To compensate, we tried to book hotels where the pool was open– look for outdoor pools and call ahead of time. And we would do shorter driving days, only 6 hours per day, so we could get to the hotel mid-afternoon and let the kids burn off energy in the pool.
A lot of hotels aren’t serving breakfast, so they are providing grab and go breakfast bags, which can definitely vary depending on the brand of hotel and where you choose to stay.
Once you arrived, talk to us about the unpacking scenario and tips for that stage.
We like to know what furniture we are bringing and where it will go in the house ahead of time. We even asked the housing office to provide a floor plan for us with measurements so we knew what to bring. We were ordering furniture for this house, so we ordered it a month ahead of time and packed it onto the trailer in its original packing material. (That way you benefit from the extra weight in the moving truck). When we arrived, we spent a few days in the empty house, so we walked around with a tape measurer and discussed where all the furniture would go, so we knew exactly where to position things.
The best piece of gear we used was the Shoulder Dolly, which is a strap system designed for 2 people to help them lift heavy appliances or furniture going up the stairs. We also bought our own dolly as well, so most items I was pushing and pulling instead of lifting, which was very helpful. You can also use furniture sliders on the floor.
We live on base, and we didn’t have any issues doing the unloading. At our new base, we are in a gated community on base. We had to drive to the gate and escort the driver onto base, so it’s important to check cell phone numbers ahead of time. And communicate with your neighbors ahead of time to let them know you may be blocking their driveways for a day or so. Give them a chance to move their cars before your trailer arrives. Remember your ramp will be several feet long, so include that in your measurements!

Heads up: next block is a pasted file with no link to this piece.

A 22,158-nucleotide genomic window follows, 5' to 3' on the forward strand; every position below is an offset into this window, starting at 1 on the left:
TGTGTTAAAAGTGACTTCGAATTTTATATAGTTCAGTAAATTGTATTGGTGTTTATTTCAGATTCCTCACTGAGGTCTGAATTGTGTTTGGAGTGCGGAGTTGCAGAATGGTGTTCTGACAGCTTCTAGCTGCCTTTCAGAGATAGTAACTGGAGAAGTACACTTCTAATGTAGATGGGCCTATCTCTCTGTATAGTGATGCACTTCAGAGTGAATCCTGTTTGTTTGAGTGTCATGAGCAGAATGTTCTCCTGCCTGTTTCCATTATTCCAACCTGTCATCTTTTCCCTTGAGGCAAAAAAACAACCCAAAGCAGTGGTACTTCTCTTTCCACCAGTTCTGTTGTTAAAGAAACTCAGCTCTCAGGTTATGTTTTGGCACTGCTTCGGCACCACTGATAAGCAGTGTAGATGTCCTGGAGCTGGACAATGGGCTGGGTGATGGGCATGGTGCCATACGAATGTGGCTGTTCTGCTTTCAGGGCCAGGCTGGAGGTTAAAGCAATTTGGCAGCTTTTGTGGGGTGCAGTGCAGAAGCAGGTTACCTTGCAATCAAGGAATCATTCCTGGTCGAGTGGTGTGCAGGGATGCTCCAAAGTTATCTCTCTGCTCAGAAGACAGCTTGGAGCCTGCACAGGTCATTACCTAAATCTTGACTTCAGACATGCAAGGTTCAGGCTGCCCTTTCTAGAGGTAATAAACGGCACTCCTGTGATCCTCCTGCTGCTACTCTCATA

PCSing is difficult for kids, especially during this crazy year. How are your kids adjusting?
I have 5 kids. The oldest is 12 and the youngest is a baby, just 1 year old. The older ones did very well with this move, compared to our others. We had more lead time and more chances to discuss things as a family. We talked about the positive side of making new friends and how they could continue activities at the new state. COVID helped this situation because in California they had been on lockdown since March, so they were doing virtual schooling and all their activities had been cancelled. Coming to Mississippi, everything was more open and active. The MS schools opened in August, before we arrived, with a staggered start. By the time we arrived, the schools were back to a full schedule with kids going every day, wearing masks. I had done a pre-enrollment form online, so the day after our moving trailer arrived, I was able to go to their schools with the proof of address and all the documents in a PCS binder, so they were able to jump back in and get enrolled quickly. And they were so excited to make new friends and be there in person! We discussed things more this move, and now that they are more mature we could have better conversations.
I forgot to prepare for the amount of stress that all the doctor visits would cause. Everything had been closed until August, and we were moving at the end of September, so I had to squeeze all the doctor visits, dentist check-ups, orthodontist, checking out of schools, etc into a busy month. Packing the boxes wasn’t so hard, but running around getting caught up on all the other paperwork was exhausting.
It’s so important to have conversations with the kids. A lot of movers are happy to let kids help pack, and you can mark it with a special colored tape for them. It’s important to discuss things with them ahead of time so they can process. My oldest is 12 and she was able to pack her own room boxes, know where her things were in the truck, and when we arrived she was so excited to set up her own room. She was so proud to have her own space!